Son of a Gun
My friend Paul is one of my favorite dining companions. Like yours truly, he’s knowledgeable about food (at least we think and talk like we are) and isn’t afraid to try everything. Too bad he moved back up to the bay area last year. But every time he visits L.A., I make sure to make it count by planning a nice dinner or two. We only had enough time for one meal though this time. But luckily, both of us were adamant on going to Son of a Gun, so that was the obvious choice. Everyone knows what a fan of Animal I am, and I made him a believer earlier this year. Therefore, both of us were really looking forward to the seafood version Animal. We brought along Ben, Daniel and Linh-Nam, hoping to expand our group dining horizons. I had high hopes and expectations, and hyped it up quite a bit for the guys.
We got a dozen of these. They were served with cocktail and mignonette sauces, horseradish, and lemon. Nice and fresh. Great start to the meal.
OMG this was awesome! The lobster filling was creamy deliciousness and went well with the bun, and the mini chips provided a nice contrast with the crunch. But beware – this is small (probably 2-3 bites). Should’ve ordered two each per person MINIMUM. My favorite dish of the night.
Besides the obvious choices for the table that we’ve heard/read so much about (lobster roll, shrimp toast and fried chicken sandwiches), each of the guys chose a dish they really wanted to try. Ben chose the poke, he said, “because I’ve had poke in Hawaii hehehe.” Stupid reasoning aside, the hiramasa (type of yellowtail) was of good quality. However, this dish tasted like a fruit salad more than anything else. The citrus was a little too overpowering in my opinion.
We ordered two of these (and three of the fried chicken – should’ve flipped that). They were really good. Too bad I couldn’t remember too much about it – I only had about a quarter of one “sandwich.” But it’s a must-order on the next visit.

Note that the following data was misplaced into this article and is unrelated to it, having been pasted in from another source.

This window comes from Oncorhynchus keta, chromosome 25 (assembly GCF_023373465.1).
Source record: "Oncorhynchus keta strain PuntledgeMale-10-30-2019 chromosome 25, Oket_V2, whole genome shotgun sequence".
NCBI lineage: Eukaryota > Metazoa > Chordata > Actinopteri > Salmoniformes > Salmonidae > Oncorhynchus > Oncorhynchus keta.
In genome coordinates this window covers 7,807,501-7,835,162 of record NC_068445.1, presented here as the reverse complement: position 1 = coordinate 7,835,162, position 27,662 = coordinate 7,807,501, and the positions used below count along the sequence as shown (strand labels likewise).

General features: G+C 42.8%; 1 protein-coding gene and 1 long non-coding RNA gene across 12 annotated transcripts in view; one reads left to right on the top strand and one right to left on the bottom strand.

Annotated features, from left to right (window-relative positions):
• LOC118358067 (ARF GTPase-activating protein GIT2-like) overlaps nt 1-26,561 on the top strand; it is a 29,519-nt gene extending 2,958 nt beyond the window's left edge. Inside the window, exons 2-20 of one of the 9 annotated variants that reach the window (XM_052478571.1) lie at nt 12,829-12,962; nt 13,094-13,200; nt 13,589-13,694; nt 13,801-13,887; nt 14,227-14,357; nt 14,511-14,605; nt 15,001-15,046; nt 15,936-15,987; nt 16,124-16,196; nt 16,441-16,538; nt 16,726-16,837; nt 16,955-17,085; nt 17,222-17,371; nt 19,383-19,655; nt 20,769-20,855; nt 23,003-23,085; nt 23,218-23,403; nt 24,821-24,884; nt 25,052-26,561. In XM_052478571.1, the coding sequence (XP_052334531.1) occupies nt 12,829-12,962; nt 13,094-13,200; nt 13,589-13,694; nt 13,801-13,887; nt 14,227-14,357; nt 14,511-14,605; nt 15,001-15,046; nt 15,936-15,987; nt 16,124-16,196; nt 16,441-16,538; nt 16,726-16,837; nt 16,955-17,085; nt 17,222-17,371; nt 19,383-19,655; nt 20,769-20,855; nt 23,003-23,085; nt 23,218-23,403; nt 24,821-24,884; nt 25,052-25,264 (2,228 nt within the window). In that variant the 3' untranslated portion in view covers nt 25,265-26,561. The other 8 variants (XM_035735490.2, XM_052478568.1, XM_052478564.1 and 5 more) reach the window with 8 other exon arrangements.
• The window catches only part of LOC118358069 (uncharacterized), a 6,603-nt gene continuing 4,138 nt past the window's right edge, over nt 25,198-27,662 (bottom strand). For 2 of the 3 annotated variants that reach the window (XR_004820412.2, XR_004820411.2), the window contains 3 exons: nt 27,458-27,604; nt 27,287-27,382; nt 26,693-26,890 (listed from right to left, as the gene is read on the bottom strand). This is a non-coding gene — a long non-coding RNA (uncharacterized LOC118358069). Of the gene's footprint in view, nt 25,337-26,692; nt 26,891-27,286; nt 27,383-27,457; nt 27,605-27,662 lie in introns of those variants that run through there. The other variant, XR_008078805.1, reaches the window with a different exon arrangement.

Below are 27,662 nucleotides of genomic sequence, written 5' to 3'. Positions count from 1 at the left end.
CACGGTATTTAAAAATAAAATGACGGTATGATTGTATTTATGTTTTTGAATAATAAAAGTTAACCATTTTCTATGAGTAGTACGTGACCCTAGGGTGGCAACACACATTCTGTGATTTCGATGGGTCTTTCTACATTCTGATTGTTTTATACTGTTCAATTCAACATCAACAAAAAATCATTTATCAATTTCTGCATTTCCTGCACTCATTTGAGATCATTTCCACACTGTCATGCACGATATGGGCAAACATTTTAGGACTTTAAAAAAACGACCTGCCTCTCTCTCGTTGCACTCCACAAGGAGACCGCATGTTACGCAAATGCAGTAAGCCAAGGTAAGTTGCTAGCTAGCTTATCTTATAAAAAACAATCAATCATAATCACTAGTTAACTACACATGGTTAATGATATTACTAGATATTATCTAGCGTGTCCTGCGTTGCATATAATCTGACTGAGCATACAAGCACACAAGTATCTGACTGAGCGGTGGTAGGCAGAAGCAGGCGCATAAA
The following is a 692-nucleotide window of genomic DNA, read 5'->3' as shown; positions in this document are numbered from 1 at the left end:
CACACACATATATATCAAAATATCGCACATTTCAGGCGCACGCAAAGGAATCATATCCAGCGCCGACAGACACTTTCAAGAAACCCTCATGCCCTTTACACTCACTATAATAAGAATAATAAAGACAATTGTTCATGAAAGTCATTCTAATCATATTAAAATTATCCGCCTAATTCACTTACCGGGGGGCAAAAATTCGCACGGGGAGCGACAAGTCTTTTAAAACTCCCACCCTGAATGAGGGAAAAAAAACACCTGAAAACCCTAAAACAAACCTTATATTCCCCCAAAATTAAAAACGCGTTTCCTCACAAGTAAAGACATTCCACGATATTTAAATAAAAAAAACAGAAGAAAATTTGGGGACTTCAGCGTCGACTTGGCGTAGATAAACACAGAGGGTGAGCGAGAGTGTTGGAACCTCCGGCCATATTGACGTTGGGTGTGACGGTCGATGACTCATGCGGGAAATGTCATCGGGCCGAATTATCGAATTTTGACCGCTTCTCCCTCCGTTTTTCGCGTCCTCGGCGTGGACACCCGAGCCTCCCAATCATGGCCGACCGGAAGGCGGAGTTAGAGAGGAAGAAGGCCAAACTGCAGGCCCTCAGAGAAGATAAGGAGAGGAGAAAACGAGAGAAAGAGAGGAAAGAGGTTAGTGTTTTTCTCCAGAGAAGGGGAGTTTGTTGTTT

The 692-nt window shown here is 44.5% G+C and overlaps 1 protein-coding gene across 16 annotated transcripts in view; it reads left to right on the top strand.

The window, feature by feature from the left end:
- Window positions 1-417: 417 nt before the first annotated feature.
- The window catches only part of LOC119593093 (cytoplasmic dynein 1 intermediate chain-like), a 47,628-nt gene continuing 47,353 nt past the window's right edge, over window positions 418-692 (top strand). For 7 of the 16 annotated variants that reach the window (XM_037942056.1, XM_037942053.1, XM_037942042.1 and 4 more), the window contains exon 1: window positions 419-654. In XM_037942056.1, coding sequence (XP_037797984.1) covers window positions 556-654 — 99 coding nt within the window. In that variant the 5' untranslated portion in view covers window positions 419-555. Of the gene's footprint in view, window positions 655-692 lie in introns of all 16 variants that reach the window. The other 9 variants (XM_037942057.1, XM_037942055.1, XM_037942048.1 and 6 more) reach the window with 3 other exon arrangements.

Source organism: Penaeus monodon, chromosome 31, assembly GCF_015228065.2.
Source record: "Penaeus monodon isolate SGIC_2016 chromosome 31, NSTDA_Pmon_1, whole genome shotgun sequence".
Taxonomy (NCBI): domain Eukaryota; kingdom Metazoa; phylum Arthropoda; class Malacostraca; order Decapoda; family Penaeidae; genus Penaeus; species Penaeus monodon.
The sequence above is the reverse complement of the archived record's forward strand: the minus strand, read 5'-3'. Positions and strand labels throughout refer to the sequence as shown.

I think I liked this a lot more than the rest of the group. Eating it gave me a very homey feeling. I guess this is how French people in the country feel. Meanwhile, us Americans feel like shit from eating fast food.
With 2.5 Viets in our group, we were ready to talk shit about this so-called pho that was obviously Paul’s choice to order. I told Paul that I imagined him crashing the kitchen and calling everyone assholes for insulting Vietnamese food. But this was not bad. The broth was refreshing and spicy at the same time. However, the proportions of the ingredients made it feel more like an herbs dish more than a cod or pho one. Plus I didn’t get the onion strings.
This was Daniel’s choice. It was a good call. The pre-shelled mussels were meaty, and you can really taste the Pernod in the sauce. I made sure to scoop up every last drop with the toast.
The shrimp was a mouthful of Old Bay flavors, which always goes well with shrimp and crab. No need for the sauce at all. I’d take this over the shrimp from places like The Boiling Crab any day.
This was Linh-Nam’s choice. The hanger steak was cooked medium-rare and tasted good, although I just had CUT the night before, so those steaks were still on my mind. I remember the fried oysters and bearnaise much more – they were delicious. The fries, while being pretty good as well, were a little excessive. We couldn’t finish them.
This was one of the must-order items (the others being the lobster roll and shrimp toast sandwich) according to everything I’ve heard/read. We got three orders of these, and man they were huge (that’s what she said). Unfortunately, the fried chicken breast was a little too crispy and dry. It also had a little too much of the slaw, although the slaw was really good. Why did we get three of these again Paul? Like I said before, should’ve got three of the shrimp toast instead, or even multiple lobster rolls per person. Maybe I’ll get it again next time for a final verdict.
We were really full, but dessert was necessary. This is basically a deconstructed key lime pie. Pretty good.
According to the service, this is their most popular dessert by far. Tasted like an awesome pie from an old-school diner.
Overall, I felt that our meal at Son of a Gun was really good. It’s hard to impress diners like Paul and myself, especially us being big fans of Animal, but the restaurant did a good job. Not all of the dishes were clear hits, however, and I still prefer Animal at the end of the day. But given time, I think that Son of a Gun can/will achieve the level of its older sibling. I will definitely be back. I need to take the guys to Animal before making my way back here though.
Chris Hei grade: B+
Son of a Gun
8370 W 3rd St
Los Angeles, CA 90048